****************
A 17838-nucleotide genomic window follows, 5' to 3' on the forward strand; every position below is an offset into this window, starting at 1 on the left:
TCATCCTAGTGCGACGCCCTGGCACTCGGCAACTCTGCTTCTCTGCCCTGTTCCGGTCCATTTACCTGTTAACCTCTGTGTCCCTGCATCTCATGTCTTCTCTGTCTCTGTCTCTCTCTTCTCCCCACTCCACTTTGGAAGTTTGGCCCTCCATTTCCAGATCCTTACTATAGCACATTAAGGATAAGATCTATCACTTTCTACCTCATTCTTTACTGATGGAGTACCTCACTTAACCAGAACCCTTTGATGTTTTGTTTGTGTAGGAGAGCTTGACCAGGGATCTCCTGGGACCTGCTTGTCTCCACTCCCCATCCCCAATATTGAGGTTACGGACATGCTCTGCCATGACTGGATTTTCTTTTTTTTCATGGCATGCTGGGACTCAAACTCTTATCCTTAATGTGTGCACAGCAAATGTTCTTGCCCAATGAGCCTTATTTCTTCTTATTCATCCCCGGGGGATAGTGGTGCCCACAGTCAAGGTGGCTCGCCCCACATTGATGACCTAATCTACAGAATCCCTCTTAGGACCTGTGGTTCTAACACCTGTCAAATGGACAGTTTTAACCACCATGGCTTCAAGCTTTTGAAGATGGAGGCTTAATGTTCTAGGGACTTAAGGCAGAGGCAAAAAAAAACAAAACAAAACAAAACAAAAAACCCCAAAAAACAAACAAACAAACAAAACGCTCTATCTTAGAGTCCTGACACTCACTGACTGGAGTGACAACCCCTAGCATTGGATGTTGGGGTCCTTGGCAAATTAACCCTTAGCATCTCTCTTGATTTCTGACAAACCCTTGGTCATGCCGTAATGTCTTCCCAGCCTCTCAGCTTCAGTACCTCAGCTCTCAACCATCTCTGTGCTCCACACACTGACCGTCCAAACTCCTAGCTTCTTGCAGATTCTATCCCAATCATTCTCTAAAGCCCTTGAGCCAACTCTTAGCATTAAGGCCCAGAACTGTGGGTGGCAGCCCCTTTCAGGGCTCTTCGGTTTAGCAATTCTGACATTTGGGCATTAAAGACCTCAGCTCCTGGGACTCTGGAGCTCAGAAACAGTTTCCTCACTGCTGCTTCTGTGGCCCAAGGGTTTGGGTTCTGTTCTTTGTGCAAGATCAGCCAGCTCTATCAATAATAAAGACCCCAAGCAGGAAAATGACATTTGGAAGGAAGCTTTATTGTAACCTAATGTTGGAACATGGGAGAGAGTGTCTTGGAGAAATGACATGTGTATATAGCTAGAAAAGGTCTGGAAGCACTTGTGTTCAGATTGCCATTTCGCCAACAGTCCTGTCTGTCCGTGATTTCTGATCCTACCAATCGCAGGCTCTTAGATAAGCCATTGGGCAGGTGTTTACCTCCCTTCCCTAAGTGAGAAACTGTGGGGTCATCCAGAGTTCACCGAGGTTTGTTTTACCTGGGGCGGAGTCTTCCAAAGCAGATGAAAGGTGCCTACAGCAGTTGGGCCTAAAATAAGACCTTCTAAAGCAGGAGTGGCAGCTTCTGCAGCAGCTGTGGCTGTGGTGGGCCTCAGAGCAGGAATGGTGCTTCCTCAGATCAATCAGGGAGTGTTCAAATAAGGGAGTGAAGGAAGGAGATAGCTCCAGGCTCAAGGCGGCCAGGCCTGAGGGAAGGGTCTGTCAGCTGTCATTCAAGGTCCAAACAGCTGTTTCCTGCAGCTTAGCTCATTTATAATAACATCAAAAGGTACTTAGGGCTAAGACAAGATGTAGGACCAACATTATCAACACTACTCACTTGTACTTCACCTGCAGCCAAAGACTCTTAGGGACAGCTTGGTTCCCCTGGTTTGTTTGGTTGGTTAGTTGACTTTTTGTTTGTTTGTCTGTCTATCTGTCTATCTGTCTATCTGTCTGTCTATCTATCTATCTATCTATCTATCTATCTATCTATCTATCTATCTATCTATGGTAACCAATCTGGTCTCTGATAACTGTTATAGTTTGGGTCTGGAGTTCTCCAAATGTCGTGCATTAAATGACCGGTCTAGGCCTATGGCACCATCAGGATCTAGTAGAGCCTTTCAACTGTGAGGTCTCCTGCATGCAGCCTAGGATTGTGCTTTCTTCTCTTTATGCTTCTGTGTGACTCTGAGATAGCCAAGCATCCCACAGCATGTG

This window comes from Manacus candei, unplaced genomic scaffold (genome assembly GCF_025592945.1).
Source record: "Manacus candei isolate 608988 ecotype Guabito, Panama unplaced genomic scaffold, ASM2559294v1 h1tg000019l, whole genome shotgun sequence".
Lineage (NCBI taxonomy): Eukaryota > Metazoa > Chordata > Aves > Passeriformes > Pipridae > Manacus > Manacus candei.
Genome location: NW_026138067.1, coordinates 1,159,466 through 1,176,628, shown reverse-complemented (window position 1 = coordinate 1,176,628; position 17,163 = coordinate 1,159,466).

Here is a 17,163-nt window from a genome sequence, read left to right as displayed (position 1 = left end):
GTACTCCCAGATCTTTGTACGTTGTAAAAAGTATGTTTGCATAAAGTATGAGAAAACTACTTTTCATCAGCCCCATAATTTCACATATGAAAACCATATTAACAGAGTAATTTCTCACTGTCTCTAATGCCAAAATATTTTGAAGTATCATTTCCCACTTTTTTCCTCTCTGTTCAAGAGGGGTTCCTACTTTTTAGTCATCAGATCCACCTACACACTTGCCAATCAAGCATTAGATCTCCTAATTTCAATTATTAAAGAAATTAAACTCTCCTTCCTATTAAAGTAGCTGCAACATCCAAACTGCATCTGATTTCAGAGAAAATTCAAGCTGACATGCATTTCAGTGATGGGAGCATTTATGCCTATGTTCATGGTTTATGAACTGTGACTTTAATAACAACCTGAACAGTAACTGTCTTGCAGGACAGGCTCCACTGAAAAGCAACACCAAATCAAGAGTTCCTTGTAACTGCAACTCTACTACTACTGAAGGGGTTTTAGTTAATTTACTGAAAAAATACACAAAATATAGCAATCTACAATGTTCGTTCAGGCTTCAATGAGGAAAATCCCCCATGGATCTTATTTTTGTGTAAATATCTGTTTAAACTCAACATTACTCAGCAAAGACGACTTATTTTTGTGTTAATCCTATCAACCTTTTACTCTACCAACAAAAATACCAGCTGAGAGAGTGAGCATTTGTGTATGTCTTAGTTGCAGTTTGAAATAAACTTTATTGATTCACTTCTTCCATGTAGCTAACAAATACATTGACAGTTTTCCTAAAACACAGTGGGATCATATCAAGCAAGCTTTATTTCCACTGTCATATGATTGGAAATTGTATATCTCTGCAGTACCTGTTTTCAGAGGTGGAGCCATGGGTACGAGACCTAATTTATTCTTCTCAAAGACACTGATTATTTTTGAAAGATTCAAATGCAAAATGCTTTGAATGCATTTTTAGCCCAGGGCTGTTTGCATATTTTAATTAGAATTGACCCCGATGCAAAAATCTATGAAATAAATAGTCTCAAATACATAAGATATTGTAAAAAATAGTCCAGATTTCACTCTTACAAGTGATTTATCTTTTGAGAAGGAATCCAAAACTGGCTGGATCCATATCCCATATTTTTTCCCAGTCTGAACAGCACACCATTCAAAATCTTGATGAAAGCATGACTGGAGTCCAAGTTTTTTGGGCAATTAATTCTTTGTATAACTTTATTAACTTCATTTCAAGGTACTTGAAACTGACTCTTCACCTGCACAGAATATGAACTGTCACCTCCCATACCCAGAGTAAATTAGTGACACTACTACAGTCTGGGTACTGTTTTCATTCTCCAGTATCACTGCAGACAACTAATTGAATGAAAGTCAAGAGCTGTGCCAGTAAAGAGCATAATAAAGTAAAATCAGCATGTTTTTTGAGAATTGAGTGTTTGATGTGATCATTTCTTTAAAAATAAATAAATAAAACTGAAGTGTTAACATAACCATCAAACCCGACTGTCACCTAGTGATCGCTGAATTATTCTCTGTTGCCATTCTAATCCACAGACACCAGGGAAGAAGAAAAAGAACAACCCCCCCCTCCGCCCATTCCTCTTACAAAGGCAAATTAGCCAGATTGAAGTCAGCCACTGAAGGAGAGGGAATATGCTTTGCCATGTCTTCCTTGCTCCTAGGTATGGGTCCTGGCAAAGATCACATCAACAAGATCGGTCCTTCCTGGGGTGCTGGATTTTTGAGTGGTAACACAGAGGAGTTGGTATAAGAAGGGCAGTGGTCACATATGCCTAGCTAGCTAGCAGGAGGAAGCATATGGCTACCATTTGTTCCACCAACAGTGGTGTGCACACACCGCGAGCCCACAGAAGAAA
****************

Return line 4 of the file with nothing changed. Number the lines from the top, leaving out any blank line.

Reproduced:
Source record: "Manacus candei isolate 608988 ecotype Guabito, Panama unplaced genomic scaffold, ASM2559294v1 h1tg000019l, whole genome shotgun sequence".